Trumpeter Swans 101
Known for their white plumage and trumpeting call, learn more about Trumpeter Swans in Ontario.
- All swans form strong pair bonds, having the tendency to mate for life, but new pairing can occur.
- Male swans are called cobs, female swans are pens, and juvenile swans are cygnets.
- Trumpeter cobs (9-14 kg) are generally larger than pens (9-12 kg) but show no difference in colouration to help distinguish a male from female.
- Lead poisoning from ingested fishing tackle or spent shot, power line collision and human encounters remain the leading causes of adult swan death.
- Trumpeter Swans are the largest waterfowl in North America.
- Adult Trumpeter Swans can have a wingspan of up to 3 meters.
- Trumpeter Swans are not bothered by the cold. They have almost 35,000 feathers and their downy layer is 2 in thick.
- Trumpeter Swans have 25 neck vertebrae – that’s almost twice as much as giraffes, who have only 13.
- Trumpeter Swans live an average of 12 years in the wild, and can live for over 30 years.
- Sometimes the head and neck of a Trumpeter Swan is stained a rust colour as a result of iron deposits in the sediment and water in which the swan feeds.
- Trumpeter Swans feed on aquatic vegetation and wild grasses in their natural environment – bread is not recommended as a treat.
From Egg to Adult
Trumpeter Swans generally nest in marshes or shallow ponds with few trees. They build a nest in the open water for protection, but it is often screened by cattails or located in a secluded area. Trumpeters mate for life, and often return to the same nesting site year after year once a suitable site is chosen.
- Starting in April-May, nest building begins. Nest are built of cattails and sedges sometimes on a muskrat or beaver lodge.
- In April-May, depending on weather conditions, Trumpeter Swans lay an average of 3-8 eggs, laid every other day.
- Eggs are incubated 34 days by the female swan , and hatch in May-June. Hatchlings are grey and fluffy with pink feet and beaks.
- Young swans, called cygnets, eat aquatic plants and invertebrates during the early weeks. The herbivorous adults will consume invertebrates when they are found within the shoots and tubers they forage.
- Cygnets learn to fly at 3-4 months of age. At this time they are still grey but have molted their fluffy down for true flight feathers. Their feet and beaks are mostly black with some pink-orange mottling.
- In November, Trumpeter Swans migrate to wintering grounds; normally travelling as a family. By this time, cygnets have developed mostly black feet and beaks, and feathers remain mostly grey.
- Approximately 25% will have survived to 3 years of age. Those that do will molt into their full white adult plumage. Once 2-3 years of age, the now adult swans will start looking for a mate and forming a pair bond.
Different Swan Species:
Of the 3 species of swans found in Ontario, two are native species and one is a non-native species.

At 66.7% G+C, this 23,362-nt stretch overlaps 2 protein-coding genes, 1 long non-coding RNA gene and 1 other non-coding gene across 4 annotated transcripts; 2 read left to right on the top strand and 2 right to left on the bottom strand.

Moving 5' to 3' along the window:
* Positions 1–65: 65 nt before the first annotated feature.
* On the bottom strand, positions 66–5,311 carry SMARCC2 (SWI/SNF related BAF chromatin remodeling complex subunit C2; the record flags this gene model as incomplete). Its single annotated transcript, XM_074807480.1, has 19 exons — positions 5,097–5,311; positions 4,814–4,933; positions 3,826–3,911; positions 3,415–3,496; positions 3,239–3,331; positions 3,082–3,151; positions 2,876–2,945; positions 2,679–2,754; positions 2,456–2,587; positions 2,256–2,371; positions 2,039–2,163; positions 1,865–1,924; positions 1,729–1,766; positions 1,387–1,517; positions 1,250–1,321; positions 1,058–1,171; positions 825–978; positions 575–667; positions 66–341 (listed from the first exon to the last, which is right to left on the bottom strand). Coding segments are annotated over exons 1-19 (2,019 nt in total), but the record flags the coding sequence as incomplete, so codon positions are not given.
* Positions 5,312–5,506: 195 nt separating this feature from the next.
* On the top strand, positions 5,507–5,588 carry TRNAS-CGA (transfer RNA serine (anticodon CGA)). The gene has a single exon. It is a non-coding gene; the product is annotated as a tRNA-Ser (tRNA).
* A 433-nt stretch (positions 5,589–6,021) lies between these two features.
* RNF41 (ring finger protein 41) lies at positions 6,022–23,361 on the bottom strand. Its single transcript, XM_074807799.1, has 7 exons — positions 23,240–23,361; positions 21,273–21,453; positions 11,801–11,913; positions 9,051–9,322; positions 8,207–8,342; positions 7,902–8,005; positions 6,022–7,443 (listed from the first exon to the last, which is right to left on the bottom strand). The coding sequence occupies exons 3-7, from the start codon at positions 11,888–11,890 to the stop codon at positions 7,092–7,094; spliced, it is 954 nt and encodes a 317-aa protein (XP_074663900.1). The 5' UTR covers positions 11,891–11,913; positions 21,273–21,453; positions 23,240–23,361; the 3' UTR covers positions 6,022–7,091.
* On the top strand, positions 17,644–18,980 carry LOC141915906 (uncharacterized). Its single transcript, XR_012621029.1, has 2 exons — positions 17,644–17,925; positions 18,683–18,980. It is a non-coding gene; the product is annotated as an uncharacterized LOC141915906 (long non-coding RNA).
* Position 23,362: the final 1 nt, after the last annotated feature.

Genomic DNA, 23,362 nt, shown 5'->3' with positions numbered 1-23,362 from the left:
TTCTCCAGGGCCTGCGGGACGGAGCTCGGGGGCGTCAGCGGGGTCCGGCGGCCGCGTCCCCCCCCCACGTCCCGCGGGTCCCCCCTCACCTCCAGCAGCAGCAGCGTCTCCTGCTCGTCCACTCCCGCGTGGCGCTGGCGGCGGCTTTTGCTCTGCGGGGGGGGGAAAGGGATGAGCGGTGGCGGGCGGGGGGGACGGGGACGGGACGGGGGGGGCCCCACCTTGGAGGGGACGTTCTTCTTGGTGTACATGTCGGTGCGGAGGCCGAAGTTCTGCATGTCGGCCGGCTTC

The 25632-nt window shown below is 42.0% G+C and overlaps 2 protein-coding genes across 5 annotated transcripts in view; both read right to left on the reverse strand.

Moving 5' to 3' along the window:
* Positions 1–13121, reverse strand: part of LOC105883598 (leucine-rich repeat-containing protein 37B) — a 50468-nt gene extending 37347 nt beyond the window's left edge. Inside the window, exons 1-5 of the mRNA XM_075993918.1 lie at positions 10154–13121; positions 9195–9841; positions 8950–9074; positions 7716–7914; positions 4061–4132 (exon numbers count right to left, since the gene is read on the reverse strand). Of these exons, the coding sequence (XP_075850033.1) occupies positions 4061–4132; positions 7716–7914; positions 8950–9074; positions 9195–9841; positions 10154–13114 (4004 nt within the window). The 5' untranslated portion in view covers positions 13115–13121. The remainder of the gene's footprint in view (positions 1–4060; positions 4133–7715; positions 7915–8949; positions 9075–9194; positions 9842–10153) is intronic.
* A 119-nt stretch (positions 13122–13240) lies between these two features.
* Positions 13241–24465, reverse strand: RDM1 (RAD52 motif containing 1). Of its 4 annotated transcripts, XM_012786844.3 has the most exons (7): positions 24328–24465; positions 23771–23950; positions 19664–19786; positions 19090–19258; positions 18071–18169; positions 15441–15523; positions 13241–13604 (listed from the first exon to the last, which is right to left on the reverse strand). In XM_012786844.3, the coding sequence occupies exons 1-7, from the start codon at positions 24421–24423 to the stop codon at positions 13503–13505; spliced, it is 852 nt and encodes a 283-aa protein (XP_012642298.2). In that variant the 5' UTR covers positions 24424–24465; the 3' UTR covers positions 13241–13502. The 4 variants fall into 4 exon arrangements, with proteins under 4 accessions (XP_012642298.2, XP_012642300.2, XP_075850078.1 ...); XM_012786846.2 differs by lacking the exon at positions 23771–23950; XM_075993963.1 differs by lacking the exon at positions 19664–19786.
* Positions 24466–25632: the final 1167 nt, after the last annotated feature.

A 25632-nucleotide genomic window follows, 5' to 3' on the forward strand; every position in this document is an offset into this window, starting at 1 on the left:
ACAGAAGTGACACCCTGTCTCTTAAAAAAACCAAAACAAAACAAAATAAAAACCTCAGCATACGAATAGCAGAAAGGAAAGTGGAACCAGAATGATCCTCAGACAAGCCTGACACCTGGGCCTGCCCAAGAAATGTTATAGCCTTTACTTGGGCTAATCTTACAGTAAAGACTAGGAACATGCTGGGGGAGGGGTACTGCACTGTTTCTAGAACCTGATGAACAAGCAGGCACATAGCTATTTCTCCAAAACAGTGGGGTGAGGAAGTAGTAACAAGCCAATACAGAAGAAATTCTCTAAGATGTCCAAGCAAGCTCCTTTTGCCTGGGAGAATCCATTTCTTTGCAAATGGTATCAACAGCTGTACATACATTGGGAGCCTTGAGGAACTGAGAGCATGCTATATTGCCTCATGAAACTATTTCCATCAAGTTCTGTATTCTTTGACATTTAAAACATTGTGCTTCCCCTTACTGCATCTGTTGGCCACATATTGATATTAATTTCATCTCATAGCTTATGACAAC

The Mute Swan (Cygnus olor) comes from Eurasia. It can be identified by its orange bill with rounded basal knob. During the breading season the ‘nob’ on the male’s bill will enlarge. They are not big singers but can make hissing and snorting type calls.
The Tundra Swan (Cygnus columbianus) is visually difficult to distinguish from the Trumpeter Swan (Cygnus buccinator). Tundra Swans are smaller and can have a yellow marking on their lore (area between the eye and the upper beak) and the black of their bill attaches to their eye narrowly; whereas the Trumpeter Swan can have a pink line on its lower bill, like lipstick, and the black of their bill attaches to the eye more widely and smoothly. The most distinguishing factor between these species is their songs. Tundra Swans have a whistling melodic trumpet song, which leads to their other name “Whistling Swan”, whereas the Trumpeter Swan song is loud, brassy, and vibrant.
Threats to Trumpeter Swans
Young Trumpeter Swans face many threats to survival. They are predated on by wildlife like mink, snapping turtles, coyotes, and birds of prey. Eggs are also actively preyed upon. Due to their large size and strength, adult Trumpeter Swans face few natural predators; but eagles, coyotes, and wolves can be threats. Habitat destruction, lead poisoning, power line collisions, and human interactions are the greatest threats Trumpeter Swans face today.
- Swans foraging on vegetation in wetlands and grasslands unknowingly ingest pieces of lead from fishing tackle and spent gunshot. Although lead was banned in 1991, the poisonous material remains in the environment. Once ingested, lead dissolves in the swan’s stomach causing disorientation, lethargy, and organ failure. They suffer a slow and painful death.
Power Line Collisions
- Trumpeter Swans can fly 80 km/hr; at these speeds the narrow power lines become difficult to see and avoid. Collisions can cause broken wings, disorientation, electrocution, and death.
- Although most people respect and support wildlife conservation, poaching is still present. Other lethal human interactions include collisions with cars, ATVs, and watercraft.
How you can help:
- Support wetland conservation and research.
- Consider volunteering at a wildlife rehabilitation centre.
- Report sightings to monitoring organizations such as the Wye Marsh Wildlife Centre.
- If you have concerns with the health of any wildlife, including Trumpeter Swans, reach out to a local MNDMNRF (Ministry of Northern Development, Mines, Natural Resources and Forestry) representative to expose unlawful actions, and wildlife rehabilitators for their medical treatment and rescue.